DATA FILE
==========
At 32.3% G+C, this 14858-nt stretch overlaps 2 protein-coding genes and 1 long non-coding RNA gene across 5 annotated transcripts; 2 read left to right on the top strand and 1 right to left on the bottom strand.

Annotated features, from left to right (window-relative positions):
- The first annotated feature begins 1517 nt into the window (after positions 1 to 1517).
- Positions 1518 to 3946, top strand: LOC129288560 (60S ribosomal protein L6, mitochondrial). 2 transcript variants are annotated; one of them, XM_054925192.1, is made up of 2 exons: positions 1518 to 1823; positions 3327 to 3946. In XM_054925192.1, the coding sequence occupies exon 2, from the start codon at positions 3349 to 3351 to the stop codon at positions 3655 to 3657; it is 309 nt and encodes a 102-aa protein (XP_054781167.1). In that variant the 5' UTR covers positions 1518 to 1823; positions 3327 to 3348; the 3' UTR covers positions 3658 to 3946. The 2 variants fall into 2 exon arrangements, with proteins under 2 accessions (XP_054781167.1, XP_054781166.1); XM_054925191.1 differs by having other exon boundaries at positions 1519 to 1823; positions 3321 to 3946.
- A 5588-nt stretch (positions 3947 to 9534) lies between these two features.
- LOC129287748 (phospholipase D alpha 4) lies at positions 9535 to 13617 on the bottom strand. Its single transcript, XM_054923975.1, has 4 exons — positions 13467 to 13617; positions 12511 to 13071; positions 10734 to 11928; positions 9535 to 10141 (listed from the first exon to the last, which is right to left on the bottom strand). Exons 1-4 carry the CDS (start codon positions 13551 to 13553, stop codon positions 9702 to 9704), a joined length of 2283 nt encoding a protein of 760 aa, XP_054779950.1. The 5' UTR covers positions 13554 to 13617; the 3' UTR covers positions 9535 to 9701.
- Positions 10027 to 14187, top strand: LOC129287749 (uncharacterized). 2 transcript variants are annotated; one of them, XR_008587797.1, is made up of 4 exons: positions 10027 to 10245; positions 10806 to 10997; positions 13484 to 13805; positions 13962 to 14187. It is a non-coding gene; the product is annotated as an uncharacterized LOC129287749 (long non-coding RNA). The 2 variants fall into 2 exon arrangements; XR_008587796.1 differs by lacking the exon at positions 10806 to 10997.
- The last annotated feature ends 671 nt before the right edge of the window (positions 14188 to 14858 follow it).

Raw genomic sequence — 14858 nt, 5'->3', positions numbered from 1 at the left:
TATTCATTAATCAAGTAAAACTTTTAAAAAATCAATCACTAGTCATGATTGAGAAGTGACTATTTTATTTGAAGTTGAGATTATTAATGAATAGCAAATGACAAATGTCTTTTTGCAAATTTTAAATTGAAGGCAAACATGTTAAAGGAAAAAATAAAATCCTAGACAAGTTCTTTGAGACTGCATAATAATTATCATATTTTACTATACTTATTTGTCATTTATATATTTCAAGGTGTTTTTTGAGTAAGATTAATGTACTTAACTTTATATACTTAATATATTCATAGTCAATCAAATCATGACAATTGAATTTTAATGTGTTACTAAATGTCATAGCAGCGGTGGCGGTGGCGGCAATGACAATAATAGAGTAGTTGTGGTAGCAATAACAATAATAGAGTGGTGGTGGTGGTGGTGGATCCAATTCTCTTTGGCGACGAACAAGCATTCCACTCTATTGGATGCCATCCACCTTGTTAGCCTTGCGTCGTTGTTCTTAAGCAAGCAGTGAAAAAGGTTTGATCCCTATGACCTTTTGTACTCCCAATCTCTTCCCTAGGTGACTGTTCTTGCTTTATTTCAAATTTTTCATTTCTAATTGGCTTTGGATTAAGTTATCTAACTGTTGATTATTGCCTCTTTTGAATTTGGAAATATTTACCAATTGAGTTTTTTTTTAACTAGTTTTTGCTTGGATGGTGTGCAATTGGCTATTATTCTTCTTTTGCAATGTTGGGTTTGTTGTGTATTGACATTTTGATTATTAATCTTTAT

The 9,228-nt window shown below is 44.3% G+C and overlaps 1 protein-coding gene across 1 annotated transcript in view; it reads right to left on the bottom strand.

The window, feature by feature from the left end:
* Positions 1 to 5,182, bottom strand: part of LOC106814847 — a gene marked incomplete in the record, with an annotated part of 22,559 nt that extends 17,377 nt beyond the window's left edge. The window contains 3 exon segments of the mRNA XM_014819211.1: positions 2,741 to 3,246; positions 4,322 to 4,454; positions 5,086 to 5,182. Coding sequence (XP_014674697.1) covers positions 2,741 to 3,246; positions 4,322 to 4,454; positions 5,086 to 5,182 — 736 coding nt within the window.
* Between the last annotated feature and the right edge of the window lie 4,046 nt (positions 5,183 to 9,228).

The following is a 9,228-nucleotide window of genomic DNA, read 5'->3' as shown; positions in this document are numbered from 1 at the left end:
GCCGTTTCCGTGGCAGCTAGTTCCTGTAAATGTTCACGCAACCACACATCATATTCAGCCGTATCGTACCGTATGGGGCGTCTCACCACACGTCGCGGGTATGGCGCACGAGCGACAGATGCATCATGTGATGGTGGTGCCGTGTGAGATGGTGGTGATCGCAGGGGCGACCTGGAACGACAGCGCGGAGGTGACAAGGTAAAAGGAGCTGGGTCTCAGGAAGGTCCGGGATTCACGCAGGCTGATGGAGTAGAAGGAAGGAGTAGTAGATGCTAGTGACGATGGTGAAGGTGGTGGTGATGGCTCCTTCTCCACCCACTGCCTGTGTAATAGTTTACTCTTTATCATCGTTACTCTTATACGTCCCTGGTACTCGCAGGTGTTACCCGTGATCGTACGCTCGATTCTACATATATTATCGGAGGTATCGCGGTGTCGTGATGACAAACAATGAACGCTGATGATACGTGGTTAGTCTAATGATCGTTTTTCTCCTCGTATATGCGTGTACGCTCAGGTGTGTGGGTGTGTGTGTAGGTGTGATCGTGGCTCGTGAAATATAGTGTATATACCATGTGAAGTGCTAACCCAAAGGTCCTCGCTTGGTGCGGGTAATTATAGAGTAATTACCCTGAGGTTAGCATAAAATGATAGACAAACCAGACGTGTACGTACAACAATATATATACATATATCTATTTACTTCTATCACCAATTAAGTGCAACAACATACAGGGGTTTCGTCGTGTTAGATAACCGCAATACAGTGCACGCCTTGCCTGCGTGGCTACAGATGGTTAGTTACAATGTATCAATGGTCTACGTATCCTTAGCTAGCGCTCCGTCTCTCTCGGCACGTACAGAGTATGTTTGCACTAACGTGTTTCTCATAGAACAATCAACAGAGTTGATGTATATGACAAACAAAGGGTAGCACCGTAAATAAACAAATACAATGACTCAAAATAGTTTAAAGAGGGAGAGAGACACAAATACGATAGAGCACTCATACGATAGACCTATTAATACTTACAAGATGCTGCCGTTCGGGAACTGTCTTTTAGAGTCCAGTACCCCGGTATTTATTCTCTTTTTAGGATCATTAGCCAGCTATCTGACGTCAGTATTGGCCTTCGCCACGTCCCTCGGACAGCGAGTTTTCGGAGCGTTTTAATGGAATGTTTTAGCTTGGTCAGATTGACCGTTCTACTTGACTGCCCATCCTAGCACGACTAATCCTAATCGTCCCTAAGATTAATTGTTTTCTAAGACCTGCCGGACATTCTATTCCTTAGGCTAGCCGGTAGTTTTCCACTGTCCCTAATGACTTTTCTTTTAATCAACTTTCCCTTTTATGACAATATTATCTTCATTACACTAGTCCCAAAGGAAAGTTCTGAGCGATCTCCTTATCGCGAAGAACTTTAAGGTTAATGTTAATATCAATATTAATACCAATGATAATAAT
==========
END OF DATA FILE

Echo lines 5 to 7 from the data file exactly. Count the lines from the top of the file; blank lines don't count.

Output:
- A 5588-nt stretch (positions 3947 to 9534) lies between these two features.
- LOC129287748 (phospholipase D alpha 4) lies at positions 9535 to 13617 on the bottom strand. Its single transcript, XM_054923975.1, has 4 exons — positions 13467 to 13617; positions 12511 to 13071; positions 10734 to 11928; positions 9535 to 10141 (listed from the first exon to the last, which is right to left on the bottom strand). Exons 1-4 carry the CDS (start codon positions 13551 to 13553, stop codon positions 9702 to 9704), a joined length of 2283 nt encoding a protein of 760 aa, XP_054779950.1. The 5' UTR covers positions 13554 to 13617; the 3' UTR covers positions 9535 to 9701.
- Positions 10027 to 14187, top strand: LOC129287749 (uncharacterized). 2 transcript variants are annotated; one of them, XR_008587797.1, is made up of 4 exons: positions 10027 to 10245; positions 10806 to 10997; positions 13484 to 13805; positions 13962 to 14187. It is a non-coding gene; the product is annotated as an uncharacterized LOC129287749 (long non-coding RNA). The 2 variants fall into 2 exon arrangements; XR_008587796.1 differs by lacking the exon at positions 10806 to 10997.